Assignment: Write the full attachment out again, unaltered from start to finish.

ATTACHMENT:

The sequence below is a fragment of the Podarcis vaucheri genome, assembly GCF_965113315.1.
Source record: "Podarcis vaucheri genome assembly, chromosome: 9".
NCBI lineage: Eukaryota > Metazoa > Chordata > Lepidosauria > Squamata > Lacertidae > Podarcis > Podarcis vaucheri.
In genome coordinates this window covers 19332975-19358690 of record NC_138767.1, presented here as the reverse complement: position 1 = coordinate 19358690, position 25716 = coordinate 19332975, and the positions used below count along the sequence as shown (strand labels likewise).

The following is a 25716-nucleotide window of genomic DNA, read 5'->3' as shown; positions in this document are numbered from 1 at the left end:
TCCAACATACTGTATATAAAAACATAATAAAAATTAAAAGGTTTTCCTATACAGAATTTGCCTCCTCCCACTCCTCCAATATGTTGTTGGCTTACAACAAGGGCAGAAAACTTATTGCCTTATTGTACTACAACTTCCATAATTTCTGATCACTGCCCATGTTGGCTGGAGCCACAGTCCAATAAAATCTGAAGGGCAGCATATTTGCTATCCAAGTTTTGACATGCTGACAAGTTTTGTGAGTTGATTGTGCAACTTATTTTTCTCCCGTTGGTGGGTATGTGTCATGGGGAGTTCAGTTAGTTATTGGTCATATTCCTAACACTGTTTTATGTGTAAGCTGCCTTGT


The sequence below is a fragment of the Podarcis vaucheri genome, assembly GCF_965113315.1.
Source record: "Podarcis vaucheri genome assembly, chromosome: 9".
NCBI lineage: Eukaryota > Metazoa > Chordata > Lepidosauria > Squamata > Lacertidae > Podarcis > Podarcis vaucheri.
In genome coordinates this window covers 19332975-19358690 of record NC_138767.1, presented here as the reverse complement: position 1 = coordinate 19358690, position 25716 = coordinate 19332975, and the positions used below count along the sequence as shown (strand labels likewise).

The following is a 25716-nucleotide window of genomic DNA, read 5'->3' as shown; positions in this document are numbered from 1 at the left end:
TCCAACATACTGTATATAAAAACATAATAAAAATTAAAAGGTTTTCCTATACAGAATTTGCCTCCTCCCACTCCTCCAATATGTTGTTGGCTTACAACAAGGGCAGAAAACTTATTGCCTTATTGTACTACAACTTCCATAATTTCTGATCACTGCCCATGTTGGCTGGAGCCACAGTCCAATAAAATCTGAAGGGCAGCATATTTGCTATCCAAGTTTTGACATGCTGACAAGTTTTGTGAGTTGATTGTGCAACTTATTTTTCTCCCGTTGGTGGGTATGTGTCATGGGGAGTTCAGTTAGTTATTGGTCATATTCCTAACACTGTTTTATGTGTAAGCTGCCTTGT